* [[June 12]]: [[Jim Nabors]], actor
 
* [[June 12]]: [[Jim Nabors]], actor
 
* [[June 20]]: [[Bobby Frank Cherry]], church bomber
 
* [[June 20]]: [[Bobby Frank Cherry]], church bomber
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* [[August 18]]: [[Gene Bartow]], basketball coach
 
* [[August 18]]: [[Gene Bartow]], basketball coach
 
* [[August 24]]: [[John Grenier]], attorney and politician
 
* [[August 24]]: [[John Grenier]], attorney and politician
 +
* [[September 7]]: [[Mable Anderson]] psychology professor and activist
 
* [[September 24]]: [[Len Rossi]], wrestler
 
* [[September 24]]: [[Len Rossi]], wrestler
 +
* [[October 7]]: [[Boots Carroll]], actress
 +
* [[November 2]]: [[David Orange]], [[Jefferson County Commission]] president
 
* [[December 13]]: [[Country Boy Eddie]], country singer
 
* [[December 13]]: [[Country Boy Eddie]], country singer
 
* [[December 15]]: [[John Claypool]], minister
 
* [[December 15]]: [[John Claypool]], minister
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* [[Ward McIntyre]], broadcaster
 
* [[Ward McIntyre]], broadcaster
 
* [[Huland Moore]], jewelry repairer
 
* [[Huland Moore]], jewelry repairer
 +
* [[Bill Myers]], [[List of Birmingham police chiefs|Birmingham Police chief]]
 
* [[Shorty White]], football coach
 
* [[Shorty White]], football coach
 
* [[W. L. Williams, Jr]], attorney
 
* [[W. L. Williams, Jr]], attorney
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* [[January 8]]: [[Benjamin Wyman]], physician
 
* [[January 8]]: [[Benjamin Wyman]], physician
 
* [[February 9]]: [[Tom Ashford]], alderman and business owner
 
* [[February 9]]: [[Tom Ashford]], alderman and business owner
 +
* [[April 7]]: [[William Harding]], banker
 
* [[April 11]]: [[Alexander Dearborn]], real estate executive
 
* [[April 11]]: [[Alexander Dearborn]], real estate executive
 +
* [[June 20]]: [[Zachariah Nabers Jr]], investor
 
* [[August 15]]: [[Guy Tutwiler]], baseball player
 
* [[August 15]]: [[Guy Tutwiler]], baseball player
 +
* [[November 18]]: [[Harvey Woodward]], real estate heir
 
* December: [[Joseph Bishop]], miner
 
* December: [[Joseph Bishop]], miner
 
* [[December 12]]: [[Al Hochstadter]], bottler
 
* [[December 12]]: [[Al Hochstadter]], bottler
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* [[John Carmichael]], chancellor  
 
* [[John Carmichael]], chancellor  
 
* [[Mary Gordon Duffee]], historian
 
* [[Mary Gordon Duffee]], historian
* [[James Weatherly]], attorney and Birmingham City Commissioner
+
* [[Horace Salter]], first Postmaster of [[Elyton]]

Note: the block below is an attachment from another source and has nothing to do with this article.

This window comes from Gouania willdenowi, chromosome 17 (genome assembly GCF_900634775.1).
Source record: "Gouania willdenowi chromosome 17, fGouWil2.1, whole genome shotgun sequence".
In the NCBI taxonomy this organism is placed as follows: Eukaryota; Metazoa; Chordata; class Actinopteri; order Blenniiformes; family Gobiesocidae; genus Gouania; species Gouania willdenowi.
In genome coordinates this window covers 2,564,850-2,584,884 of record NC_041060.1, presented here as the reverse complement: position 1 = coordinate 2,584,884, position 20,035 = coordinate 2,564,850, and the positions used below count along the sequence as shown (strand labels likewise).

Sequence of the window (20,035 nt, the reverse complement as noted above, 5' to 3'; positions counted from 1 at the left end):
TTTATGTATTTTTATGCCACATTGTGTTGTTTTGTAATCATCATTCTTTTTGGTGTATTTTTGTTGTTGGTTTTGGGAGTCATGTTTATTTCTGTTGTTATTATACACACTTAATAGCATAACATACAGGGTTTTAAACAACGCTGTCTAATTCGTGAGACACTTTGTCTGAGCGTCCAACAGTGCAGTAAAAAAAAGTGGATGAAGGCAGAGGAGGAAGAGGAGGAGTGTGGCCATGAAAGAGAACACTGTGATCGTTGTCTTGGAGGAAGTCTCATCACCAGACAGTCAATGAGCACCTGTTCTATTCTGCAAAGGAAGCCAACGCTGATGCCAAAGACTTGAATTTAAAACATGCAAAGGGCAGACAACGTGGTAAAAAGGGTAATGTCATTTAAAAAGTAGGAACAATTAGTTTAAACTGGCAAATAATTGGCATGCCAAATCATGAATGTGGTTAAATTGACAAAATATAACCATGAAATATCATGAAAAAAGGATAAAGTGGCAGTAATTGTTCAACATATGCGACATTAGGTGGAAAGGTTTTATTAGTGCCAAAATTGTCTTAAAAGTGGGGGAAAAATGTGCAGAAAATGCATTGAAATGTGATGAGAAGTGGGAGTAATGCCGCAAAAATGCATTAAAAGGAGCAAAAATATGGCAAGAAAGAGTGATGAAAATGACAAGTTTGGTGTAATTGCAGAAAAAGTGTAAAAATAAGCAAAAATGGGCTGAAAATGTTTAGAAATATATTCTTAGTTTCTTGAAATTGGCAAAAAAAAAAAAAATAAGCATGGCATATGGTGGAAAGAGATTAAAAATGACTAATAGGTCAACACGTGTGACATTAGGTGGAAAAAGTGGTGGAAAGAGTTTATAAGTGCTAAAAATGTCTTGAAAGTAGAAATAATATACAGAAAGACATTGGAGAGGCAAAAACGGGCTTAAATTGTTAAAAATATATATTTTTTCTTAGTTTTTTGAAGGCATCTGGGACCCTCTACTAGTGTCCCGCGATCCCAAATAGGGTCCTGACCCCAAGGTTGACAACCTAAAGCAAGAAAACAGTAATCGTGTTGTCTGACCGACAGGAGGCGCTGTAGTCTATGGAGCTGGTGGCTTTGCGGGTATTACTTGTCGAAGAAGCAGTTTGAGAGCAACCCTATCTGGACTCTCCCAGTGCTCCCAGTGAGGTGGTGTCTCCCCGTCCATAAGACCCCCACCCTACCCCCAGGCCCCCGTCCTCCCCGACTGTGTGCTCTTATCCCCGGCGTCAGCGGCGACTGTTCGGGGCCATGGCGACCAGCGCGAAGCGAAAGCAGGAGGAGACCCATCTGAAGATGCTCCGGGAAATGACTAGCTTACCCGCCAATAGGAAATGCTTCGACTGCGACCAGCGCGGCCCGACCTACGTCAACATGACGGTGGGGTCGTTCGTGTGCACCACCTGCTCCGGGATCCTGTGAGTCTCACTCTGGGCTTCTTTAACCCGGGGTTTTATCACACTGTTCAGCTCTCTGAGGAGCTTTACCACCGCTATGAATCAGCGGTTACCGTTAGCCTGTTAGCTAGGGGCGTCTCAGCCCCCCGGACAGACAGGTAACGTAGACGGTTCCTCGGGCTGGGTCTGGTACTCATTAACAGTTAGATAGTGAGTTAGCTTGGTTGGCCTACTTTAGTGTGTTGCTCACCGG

* [[Harvey G. Woodward]], businessman
+
* [[James Weatherly]], attorney and [[Birmingham City Commission]]er
  
 
==Context==
 
==Context==

Latest revision as of 05:11, 24 September 2020

1930 was the 59th year after the founding of the city of Birmingham.

Events

Business

Religion

Sports

Works

Buildings

Music

Individuals

Births

Graduations

Marriages

Deaths

Context

In 1930, the Great Depression continued. The dwarf planet Pluto was discovered. Mahatma Gandhi led the Dandi Salt March protesting the British-imposed salt tax. The first frozen foods of Clarence Birdseye went on sale in Springfield, Massachusetts. Turkish cities Constantinople and Angora officially became Istanbul and Ankara. Twinkies, Neoprene, and the chocolate chip cookie were invented. The Shadow debuted on radio. Betty Boop debuted in Dizzy Dishes. Karl Landsteiner won the Nobel Prize for Medicine for his earlier discovery of human blood types and work in blood transfusions.

Books published in 1930 included As I Lay Dying by William Faulkner, The Maltese Falcon by Dashiell Hammett, The Little Engine That Could by Watty Piper, and 1066 and All That by W. C. Sellar and R. J. Yeatman. The Nobel Prize for Literature went to Sinclair Lewis.

Songs published in 1930 included "Georgia on My Mind" by Hoagy Carmichael & Stuart Gorrell and "I Got Rhythm" by George & Ira Gershwin. Top hits included "Happy Days Are Here Again" by Charles King and "Puttin' On The Ritz" by Harry Richman.

All Quiet on the Western Front was the top-grossing film and won Academy Awards for Best Picture and Best Director (Lewis Milestone). Other top-grossing films included Whoopee!, Hell's Angels, Animal Crackers, and Feet First. George Arliss took the Best Actor award and Norma Shearer was Best Actress.

Notable births in 1930 included film and television executive Roy E. Disney, astronaut Buzz Aldrin, singer Bobby “Blue” Bland, actor Gene Hackman, televangelist Pat Robertson, composer and lyricist Stephen Sondheim, actor Steve McQueen, Supreme Court Justice Sandra Day O'Connor, German Chancellor Helmut Kohl, film director Richard Donner, politician Harvey Milk, actor Clint Eastwood, billionaire Ross Perot, businessman George Steinbrenner, astronaut Neil Armstrong, musician Don Ho, actor Sean Connery, entrepreneur Warren Buffett, and musician Ray Charles. Notable deaths included writer D. H. Lawrence; President William Howard Taft; writer Sir Arthur Conan Doyle; actor Lon Chaney, Sr; and industrialist Herbert Henry Dow.

1930s
<< 1930 1931 1932 1933 1934 1935 1936 1937 1938 1939 >>
Births - Deaths - Establishments - Events - Works